Diller Scofidio + Renfro: Reimagining Lincoln Center and the High LineProgram: 06: The Public Realm
Diller Scofidio + Renfro has long been at the forefront of design. The interdisciplinary design firm, founded in 1979, first stirred interest with its provocative exhibitions of theoretically based projects that blurred the boundaries between art and architecture. In 1999, Elizabeth Diller and Ricardo Scofidio, the firm’s founding principals, were awarded the prestigious “genius" grant by the MacArthur Foundation, in recognition of their commitment to integrating architecture with issues of contemporary culture.
With the almost simultaneous completion of two large-scale projects in New York City — the renovation of the High Line and revitalization and expansion of Lincoln Center for the Performing Arts — Diller Scofidio + Renfro has galvanized the public's attention. Between 2004 and 2011, the firm, in collaboration with James Corner Field Operations, converted the derelict High Line railroad tracks on the city’s West Side (from Gansevoort to 30th streets) into a sophisticated 1.5 mile elevated urban park.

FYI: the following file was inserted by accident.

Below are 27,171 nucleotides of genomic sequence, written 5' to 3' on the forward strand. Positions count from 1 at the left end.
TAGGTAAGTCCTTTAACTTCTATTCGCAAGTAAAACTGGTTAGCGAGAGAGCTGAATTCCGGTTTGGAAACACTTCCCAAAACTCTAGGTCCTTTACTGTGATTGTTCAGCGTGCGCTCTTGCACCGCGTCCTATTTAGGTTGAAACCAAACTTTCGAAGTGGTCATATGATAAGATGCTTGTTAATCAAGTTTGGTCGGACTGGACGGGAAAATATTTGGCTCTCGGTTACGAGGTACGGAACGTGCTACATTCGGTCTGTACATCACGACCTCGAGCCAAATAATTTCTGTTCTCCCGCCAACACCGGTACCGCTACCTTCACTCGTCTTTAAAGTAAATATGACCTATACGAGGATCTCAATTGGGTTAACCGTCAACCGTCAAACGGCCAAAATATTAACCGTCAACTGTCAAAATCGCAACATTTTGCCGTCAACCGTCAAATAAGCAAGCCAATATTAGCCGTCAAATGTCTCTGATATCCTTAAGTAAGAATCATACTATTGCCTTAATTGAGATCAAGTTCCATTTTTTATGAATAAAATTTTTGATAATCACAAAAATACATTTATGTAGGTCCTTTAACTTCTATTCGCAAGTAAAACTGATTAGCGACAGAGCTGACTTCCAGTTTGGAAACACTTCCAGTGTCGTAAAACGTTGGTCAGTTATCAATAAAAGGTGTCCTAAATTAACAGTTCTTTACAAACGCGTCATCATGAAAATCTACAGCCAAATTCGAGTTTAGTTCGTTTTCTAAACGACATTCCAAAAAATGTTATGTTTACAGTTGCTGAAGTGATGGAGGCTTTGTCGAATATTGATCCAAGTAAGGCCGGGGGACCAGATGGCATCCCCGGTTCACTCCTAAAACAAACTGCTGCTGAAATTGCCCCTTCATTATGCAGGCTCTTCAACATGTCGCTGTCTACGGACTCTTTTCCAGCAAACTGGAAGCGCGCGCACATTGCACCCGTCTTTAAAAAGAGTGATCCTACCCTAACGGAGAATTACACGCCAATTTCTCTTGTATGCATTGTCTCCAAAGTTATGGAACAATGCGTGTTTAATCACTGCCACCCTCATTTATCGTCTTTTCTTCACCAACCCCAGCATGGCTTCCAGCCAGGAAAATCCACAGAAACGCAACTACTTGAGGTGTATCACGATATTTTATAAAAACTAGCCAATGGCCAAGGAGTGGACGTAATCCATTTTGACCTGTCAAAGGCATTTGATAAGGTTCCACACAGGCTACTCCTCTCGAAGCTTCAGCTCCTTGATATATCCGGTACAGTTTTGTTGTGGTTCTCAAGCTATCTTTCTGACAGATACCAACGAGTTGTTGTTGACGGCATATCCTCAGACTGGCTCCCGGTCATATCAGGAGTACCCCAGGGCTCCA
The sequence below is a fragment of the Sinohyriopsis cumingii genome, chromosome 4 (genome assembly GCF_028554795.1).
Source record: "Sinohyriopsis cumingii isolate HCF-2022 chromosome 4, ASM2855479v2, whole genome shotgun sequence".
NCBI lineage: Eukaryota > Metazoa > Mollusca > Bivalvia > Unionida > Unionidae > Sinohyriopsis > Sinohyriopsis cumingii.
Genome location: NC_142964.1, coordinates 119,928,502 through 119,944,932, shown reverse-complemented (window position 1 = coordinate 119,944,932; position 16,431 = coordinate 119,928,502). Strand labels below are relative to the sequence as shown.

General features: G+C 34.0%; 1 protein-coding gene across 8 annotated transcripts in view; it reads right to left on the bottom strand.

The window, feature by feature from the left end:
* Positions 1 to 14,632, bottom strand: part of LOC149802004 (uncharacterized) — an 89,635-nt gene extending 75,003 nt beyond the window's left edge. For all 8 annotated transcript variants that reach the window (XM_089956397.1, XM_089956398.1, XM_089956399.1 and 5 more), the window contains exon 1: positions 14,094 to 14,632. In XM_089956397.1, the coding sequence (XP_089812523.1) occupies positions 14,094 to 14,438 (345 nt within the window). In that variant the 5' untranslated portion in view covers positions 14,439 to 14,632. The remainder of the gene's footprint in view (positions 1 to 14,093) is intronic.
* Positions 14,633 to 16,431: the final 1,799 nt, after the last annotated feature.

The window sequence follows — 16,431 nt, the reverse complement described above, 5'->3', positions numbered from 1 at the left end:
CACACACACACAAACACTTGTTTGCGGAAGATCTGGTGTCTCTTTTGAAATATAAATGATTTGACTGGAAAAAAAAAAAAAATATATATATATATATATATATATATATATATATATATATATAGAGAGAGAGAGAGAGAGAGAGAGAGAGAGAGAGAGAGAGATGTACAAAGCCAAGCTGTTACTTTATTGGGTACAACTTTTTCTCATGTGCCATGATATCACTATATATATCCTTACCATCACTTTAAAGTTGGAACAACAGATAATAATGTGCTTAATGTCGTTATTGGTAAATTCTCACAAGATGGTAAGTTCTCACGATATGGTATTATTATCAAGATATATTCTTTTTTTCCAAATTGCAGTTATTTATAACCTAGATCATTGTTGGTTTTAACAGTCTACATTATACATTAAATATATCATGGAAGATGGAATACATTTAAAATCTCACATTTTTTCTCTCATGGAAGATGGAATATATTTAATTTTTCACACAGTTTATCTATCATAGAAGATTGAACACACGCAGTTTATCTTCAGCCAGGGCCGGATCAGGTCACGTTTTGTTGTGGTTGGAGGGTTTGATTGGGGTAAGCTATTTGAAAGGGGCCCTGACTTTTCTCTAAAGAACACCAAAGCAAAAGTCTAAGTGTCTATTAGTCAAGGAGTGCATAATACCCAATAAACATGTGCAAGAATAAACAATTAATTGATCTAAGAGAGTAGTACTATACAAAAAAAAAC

From early 2003 to 2010, DS+R redesigned Lincoln Center’s Alice Tully Hall and the Juilliard School, built a free-standing, grass-covered pavilion that houses a destination restaurant (the Lincoln) and a public lawn, and inventively modified the public spaces connecting the complex’s existing buildings. As architecture critic Martin Filler states in the film, "Both the High Line and Lincoln Center have had a really euphoric effect on life in New York. So it’s populism of a very high order."
In this 54-minute documentary, intelligent commentary from the architects is complemented by remarkable cinematography and interviews with New York City planning commissioner Amanda Burden and other civic figures. Critics and theorists Mark Wigley, Anthony Vidler, and Mr. Filler, offer insights into the firm’s history, previous completed projects, and their unique process of reimagining the public identities of two major New York urban spaces.